• Securing data against cyber attacks

1. Algorithm

In most cases the algorithm (software) will be developed by a data science company (and not by the pharmaceutical company). Therefore, parties need to address issues like liability, a license for the use of the software service/updates of the software by way of an agreement. Furthermore, the data science company needs to develop the software in such a way that the pharmaceutical company can meet the regulatory requirements (transparency, explainability and a possible regulatory access to the employed algorithms and underlying datasets). The pharmaceutical company will also need a license to use the software. This license agreement needs to address issues regarding ownership and usage rights. One of the reasons for this is that, from a legal perspective, ‘ownership’ (in Dutch: ‘eigendom’) of data is not possible. On the other hand, the data science company may want to use the algorithm or knowhow related to developing the algorithm, for other customers. This therefore needs to be addressed in the agreement.

Legal issues:

  • IP related to the software/data sets used to develop and train the algorithm.
  • IP related to AI and the outcome of the AI system (who has rights to the newly structured data, the correlations derived from the data, the compounds discovered).
  • Exit rights: can the pharmaceutical company transfer the algorithm/data to another data science company.
  • If the data science company may use the knowhow for other customers.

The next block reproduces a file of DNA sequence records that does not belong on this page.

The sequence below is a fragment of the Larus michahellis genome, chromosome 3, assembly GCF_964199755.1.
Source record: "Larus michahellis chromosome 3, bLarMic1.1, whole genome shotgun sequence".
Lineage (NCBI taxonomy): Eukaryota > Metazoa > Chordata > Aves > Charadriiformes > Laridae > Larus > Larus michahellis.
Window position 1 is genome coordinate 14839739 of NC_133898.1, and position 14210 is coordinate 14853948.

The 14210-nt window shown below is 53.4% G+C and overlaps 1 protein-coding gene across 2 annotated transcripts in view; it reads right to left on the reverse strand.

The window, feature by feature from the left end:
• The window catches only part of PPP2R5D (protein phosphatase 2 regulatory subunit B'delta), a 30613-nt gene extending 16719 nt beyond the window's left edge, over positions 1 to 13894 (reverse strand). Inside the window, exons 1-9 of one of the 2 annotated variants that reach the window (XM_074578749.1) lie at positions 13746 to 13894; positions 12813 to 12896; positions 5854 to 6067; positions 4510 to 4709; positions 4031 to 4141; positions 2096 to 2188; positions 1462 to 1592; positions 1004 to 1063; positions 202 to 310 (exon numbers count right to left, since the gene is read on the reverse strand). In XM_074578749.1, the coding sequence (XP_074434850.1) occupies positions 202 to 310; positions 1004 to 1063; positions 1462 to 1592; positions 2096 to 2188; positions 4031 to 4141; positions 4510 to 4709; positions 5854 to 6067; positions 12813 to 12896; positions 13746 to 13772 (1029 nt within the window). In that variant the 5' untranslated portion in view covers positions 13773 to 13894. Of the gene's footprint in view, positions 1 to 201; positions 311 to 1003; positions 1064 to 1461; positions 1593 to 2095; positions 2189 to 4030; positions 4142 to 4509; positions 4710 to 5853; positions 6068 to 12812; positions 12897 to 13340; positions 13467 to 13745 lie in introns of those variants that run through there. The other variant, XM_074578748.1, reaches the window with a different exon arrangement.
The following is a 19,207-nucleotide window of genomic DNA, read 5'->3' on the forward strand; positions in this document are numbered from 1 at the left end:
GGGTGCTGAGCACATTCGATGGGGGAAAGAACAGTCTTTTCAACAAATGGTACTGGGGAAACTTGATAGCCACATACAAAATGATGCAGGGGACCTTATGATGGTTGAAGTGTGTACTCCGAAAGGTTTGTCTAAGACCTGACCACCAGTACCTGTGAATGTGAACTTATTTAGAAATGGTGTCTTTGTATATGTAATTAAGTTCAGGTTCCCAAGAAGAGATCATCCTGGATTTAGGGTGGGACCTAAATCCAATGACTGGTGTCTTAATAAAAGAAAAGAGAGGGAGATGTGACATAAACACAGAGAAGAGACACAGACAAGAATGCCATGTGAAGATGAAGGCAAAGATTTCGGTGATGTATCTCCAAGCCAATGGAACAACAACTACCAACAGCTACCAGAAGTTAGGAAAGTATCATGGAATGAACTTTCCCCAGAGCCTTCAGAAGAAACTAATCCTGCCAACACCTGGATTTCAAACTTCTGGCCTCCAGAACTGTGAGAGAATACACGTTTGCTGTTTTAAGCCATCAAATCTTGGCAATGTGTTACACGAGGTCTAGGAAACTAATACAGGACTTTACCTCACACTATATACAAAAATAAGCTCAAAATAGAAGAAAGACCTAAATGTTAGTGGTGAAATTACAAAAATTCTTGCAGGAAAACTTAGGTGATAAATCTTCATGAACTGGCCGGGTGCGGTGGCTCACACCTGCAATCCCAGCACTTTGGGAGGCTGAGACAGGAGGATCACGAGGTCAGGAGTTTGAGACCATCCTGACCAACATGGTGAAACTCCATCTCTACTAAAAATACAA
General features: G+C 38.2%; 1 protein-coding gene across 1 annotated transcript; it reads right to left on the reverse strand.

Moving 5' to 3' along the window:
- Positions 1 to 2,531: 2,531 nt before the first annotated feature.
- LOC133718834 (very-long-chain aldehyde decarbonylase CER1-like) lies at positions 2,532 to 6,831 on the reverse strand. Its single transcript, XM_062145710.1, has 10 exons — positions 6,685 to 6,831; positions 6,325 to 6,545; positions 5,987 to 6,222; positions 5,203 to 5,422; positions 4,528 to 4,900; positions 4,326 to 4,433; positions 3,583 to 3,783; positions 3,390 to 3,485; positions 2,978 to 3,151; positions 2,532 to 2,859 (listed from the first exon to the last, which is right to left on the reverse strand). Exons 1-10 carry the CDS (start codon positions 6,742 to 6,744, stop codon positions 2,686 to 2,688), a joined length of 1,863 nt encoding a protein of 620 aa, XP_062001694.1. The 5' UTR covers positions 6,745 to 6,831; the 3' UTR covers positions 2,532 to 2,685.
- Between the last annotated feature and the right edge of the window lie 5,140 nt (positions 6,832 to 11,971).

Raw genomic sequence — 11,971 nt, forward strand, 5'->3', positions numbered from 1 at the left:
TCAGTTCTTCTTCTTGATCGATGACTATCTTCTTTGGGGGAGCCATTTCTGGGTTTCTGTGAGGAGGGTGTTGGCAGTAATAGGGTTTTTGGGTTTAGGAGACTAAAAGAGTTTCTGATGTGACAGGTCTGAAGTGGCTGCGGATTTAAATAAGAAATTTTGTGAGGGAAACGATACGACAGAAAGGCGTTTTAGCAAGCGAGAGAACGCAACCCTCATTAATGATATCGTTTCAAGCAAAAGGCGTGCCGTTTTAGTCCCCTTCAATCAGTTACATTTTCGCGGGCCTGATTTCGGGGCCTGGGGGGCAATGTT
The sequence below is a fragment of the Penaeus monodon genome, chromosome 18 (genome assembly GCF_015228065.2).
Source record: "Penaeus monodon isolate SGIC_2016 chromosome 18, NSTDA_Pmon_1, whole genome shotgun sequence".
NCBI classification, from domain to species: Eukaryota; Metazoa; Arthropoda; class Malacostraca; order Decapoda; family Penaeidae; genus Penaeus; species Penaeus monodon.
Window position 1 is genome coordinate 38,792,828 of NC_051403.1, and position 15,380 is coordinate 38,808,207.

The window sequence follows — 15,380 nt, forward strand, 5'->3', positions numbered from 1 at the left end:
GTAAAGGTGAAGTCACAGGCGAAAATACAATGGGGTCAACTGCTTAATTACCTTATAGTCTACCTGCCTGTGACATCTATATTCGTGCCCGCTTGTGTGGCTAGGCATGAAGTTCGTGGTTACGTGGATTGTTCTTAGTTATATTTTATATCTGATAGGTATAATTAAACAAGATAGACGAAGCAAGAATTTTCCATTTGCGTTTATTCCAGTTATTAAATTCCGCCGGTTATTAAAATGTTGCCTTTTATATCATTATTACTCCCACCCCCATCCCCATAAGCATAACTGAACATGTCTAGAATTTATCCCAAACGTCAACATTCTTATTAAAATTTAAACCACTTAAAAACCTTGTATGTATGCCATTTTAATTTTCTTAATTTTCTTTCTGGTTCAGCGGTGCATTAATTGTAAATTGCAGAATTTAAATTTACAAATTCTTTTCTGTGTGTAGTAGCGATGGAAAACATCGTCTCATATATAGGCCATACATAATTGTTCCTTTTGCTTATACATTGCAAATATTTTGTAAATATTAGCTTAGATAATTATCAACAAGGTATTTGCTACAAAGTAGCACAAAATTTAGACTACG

• Liability for the outcome of the AI system.
  • Non-performance of the AI system.
  • Explainable XAI: black box prediction model.

2. Dataset

There is a rapid growth in all kind of datasets that are useful in the process of drug discovery. In each phase of drug discovery different sources are used. The legal challenges that will arise in a certain case will depend on the nature of the dataset. In most cases the dataset will contain non-personal (health) data. When AI is used for target identification or lead optimization, the data set will not contain personal data. However, if AI is used for disease identification of in a diagnostic contact or in clinical trials, the data will contain personal (health) data. This will also be the case in the phase of monitoring the medicines or the medical treatment. This is especially true for rare diseases during this phase, as the number of patients will be small. For this reason, it will become increasingly difficult to anonymize the data in a way that the data cannot be linked to a specific person. When the dataset does contain personal (health) data, ethical aspects need to be taken into consideration:
transparency and explainability (problem of opacity); equality, fairness and non-discrimination (problem of bias) and data quality and data sharing (problem of privacy).

Legal issues:

  • Privacy: does the dataset contain personal (health) data
  • Quality of the dataset used is bias
  • Data sharing: conditions for data sharing
  • IP related to the data set
  • IP related to the AI system
  • Liability for the outcome of the AI system


For more information in relation to AI in pharma, contact Jos van der Wijst.

[1] ICMRA, Informal Innovation Network, Horizon Scanning Assessment Report – Artificial Intelligence, 6 August 2021